Vaginal Bleeding During Pregnancy
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- Vaginal bleeding during pregnancy has many causes and ranges in severity from benign with normal pregnancy outcome to life threatening for both infant and mother.
- Etiology can be from the vagina, cervix, uterus, fetus, or placenta. The differential diagnosis is guided by the gestational age of the fetus.
- In early pregnancy: 7–25% of patients
- In late pregnancy: 0.3–2% of patients (1)
See specific etiologies below
- Address modifiable risk factors, such as domestic violence, tobacco and drug use.
- If placenta or vasa previa, nothing per vagina
- Many times the cause is unknown.
- Anytime in pregnancy:
- Cervicitis (infectious or noninfectious)
- Vaginal or cervical trauma (including postcoital)
- Cervical lesion or neoplasia
- Hyperemia of cervix (increased blood flow from pregnancy)
- Early pregnancy:
- For up to 50% of early-pregnancy bleeding, no cause is ever found.
- Ectopic pregnancy: Leading cause of 1st-trimester maternal death in the US (2). Risk factors: Previous ectopic, trauma to fallopian tubes (tubal surgery, infection, tumor), congenital anomaly of tubes, in utero DES exposure, current use of IUD, history of infertility, tobacco use
- Spontaneous abortion: Risk factors: Advanced maternal age (AMA), alcohol use, tobacco use, anesthetic gas, heavy caffeine use, cocaine use, chronic maternal diseases (poorly controlled DM, celiac disease, autoimmune diseases such as antiphospholipid syndrome), short interconceptional time (3–6 months), IUD in place, maternal infection (e.g., HSV, gonorrhea, chlamydia, toxoplasmosis, listeriosis, HIV, syphilis, malaria), medications (e.g., retinoids, methotrexate, NSAIDs), multiple previous therapeutic abortions, previous spontaneous abortion, toxins (arsenic, lead, polyurethane), uterine abnormalities (congenital, adhesions, fibroids)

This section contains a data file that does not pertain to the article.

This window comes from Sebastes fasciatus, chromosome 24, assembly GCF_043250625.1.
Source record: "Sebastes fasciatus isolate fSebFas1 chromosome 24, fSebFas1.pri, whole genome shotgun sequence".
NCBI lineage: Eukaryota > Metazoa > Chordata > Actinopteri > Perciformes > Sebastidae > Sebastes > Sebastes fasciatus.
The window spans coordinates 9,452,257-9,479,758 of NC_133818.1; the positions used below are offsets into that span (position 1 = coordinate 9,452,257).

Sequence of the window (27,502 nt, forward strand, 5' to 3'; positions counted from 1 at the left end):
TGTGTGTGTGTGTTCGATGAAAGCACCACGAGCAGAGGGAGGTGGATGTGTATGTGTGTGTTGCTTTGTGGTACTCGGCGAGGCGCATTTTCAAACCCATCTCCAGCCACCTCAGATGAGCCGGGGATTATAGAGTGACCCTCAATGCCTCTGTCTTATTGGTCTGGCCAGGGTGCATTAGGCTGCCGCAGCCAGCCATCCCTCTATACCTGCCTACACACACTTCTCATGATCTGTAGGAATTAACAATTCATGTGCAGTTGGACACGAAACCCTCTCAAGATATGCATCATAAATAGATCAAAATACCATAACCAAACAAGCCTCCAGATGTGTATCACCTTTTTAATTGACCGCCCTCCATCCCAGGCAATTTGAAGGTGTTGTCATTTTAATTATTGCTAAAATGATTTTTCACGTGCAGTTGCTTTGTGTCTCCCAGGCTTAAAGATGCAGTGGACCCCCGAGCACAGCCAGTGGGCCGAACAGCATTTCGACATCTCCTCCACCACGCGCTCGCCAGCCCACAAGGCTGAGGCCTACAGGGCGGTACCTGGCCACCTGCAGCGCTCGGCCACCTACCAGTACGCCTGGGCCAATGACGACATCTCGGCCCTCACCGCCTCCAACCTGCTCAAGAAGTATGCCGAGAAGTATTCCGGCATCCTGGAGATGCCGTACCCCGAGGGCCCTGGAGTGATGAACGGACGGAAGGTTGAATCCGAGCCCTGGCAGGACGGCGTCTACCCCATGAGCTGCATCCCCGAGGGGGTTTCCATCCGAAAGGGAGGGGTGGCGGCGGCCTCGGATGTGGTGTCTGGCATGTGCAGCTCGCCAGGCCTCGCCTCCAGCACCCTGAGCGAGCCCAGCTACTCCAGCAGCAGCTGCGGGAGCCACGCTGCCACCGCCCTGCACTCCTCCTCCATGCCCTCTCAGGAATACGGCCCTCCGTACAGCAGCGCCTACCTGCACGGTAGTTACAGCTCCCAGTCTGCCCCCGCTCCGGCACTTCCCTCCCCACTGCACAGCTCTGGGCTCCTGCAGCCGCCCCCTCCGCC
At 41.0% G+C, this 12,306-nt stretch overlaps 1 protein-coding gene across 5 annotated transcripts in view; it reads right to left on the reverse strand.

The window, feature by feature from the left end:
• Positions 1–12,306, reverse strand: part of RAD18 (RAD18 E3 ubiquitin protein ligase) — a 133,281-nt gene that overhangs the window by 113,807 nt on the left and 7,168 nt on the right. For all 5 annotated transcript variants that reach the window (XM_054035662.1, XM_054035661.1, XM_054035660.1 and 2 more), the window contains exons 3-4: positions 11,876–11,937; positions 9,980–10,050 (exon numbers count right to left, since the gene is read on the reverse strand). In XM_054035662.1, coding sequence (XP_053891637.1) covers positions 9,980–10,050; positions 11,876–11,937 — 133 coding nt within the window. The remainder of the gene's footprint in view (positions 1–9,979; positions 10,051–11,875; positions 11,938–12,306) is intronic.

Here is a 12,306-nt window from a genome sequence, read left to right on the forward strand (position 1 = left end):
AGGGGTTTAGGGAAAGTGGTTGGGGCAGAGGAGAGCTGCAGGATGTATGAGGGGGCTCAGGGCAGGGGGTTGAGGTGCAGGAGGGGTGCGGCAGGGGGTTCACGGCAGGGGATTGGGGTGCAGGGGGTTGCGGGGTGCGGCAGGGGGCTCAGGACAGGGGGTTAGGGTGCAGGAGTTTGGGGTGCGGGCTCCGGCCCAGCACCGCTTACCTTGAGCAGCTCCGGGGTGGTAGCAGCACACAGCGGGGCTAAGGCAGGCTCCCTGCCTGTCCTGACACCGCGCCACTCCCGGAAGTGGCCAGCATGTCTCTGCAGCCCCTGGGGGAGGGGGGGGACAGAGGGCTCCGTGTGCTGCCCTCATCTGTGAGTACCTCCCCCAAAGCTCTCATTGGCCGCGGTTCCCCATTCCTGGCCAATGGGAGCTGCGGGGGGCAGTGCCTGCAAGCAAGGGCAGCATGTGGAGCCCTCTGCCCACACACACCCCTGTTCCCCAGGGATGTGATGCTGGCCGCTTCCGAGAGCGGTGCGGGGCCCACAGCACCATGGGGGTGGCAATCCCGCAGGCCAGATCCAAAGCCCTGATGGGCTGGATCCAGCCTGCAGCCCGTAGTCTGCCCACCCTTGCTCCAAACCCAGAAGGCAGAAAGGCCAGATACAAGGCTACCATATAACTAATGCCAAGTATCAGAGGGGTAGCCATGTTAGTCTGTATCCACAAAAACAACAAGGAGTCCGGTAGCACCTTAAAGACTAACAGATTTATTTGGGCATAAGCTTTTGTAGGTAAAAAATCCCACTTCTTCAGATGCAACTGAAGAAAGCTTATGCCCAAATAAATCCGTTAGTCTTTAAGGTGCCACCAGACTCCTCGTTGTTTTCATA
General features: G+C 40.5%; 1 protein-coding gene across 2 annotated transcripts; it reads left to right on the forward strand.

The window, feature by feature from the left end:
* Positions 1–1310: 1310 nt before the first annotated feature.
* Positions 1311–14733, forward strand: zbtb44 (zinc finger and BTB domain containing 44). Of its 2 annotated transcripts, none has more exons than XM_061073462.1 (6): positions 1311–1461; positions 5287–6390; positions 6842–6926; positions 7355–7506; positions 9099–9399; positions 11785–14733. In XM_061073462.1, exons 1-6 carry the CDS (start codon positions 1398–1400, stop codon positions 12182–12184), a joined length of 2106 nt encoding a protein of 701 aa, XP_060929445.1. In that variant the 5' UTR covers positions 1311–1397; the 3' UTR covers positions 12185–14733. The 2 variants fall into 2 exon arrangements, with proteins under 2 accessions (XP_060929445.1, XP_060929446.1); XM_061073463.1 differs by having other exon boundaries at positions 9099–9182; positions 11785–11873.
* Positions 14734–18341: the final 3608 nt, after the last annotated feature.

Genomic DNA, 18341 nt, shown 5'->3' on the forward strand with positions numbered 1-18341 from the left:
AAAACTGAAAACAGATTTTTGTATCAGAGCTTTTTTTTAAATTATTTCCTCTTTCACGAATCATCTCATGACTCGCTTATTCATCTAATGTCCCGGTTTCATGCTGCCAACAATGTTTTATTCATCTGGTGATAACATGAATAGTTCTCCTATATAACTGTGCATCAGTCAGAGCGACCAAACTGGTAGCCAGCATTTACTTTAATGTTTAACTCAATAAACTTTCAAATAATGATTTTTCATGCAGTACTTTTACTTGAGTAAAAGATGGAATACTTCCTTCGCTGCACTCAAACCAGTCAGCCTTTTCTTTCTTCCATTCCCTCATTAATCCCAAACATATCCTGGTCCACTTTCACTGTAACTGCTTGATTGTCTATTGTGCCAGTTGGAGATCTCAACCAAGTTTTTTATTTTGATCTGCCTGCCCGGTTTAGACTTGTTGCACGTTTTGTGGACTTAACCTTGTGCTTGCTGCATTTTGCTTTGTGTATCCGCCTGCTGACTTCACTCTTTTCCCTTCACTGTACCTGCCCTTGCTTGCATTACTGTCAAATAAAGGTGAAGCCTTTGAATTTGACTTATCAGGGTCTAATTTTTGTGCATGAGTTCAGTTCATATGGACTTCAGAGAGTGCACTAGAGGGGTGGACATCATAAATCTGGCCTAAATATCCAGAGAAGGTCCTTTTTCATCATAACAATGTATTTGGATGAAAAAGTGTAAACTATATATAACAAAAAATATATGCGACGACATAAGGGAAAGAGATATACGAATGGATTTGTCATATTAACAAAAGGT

- Implantation bleeding: Benign, about 6 days after fertilization (2)
- Uterine fibroids
- Subchorionic bleed: In late 1st trimester (2)
- Low-lying placenta
- Gestational trophoblastic disease: Hydatidiform mole (most common), choriocarcinoma, or placental-site trophoblastic tumors (2)
- Late pregnancy:
- Bloody show of labor
- Placenta previa: Painless bleeding; occurs in 0.4% deliveries in the US. Risk factors: Previous history of placenta previa, previous uterine surgery (cesarean section, D&C), chronic hypertension, multiparity, multiple gestation, tobacco use, AMA (3)
- Placental abruption: Painful bleeding; occurs in 1–2% deliveries in the US. Risk factors: Previous placental abruption, 1st-trimester bleeding, hypertension, preeclampsia, multiple gestation, tobacco, cocaine or methamphetamine use, unexplained elevated maternal α-fetoprotein, poly- or oligohydramnios, AMA, trauma to abdomen, sudden uterine decompression, premature rupture of membranes, thrombophilia, short umbilical cord, chorioamnionitis, nutritional deficiency, male fetus (1,3)
- Vasa previa: Minimal bleeding with fetal distress; rare (1:2,500 deliveries). Risk factors: In vitro fertilization, multiple gestation, placental abnormalities (low-lying position, bilobate, succenturiate lobe, velamentous insertion of umbilical cord)
- Placenta accreta, increta, percreta: Risk factors: Uterine scar (e.g., from cesarean section, endometrial ablation or D&C), current placenta previa, AMA, tobacco use, multiparity, uterine anomalies, uterine fibroids, hypertension
- Uterine rupture: Vaginal bleeding, abnormal fetal heart rate, and disordered or hypertonic uterine contractions with or without pain. Risk factors: Previous cesarean section (most common), trauma, use of oxytocin or prostaglandins, multiparity, external cephalic version, placental abruption, shoulder dystocia, placenta percreta, Müllerian duct anomalies, history of pelvic radiation (4)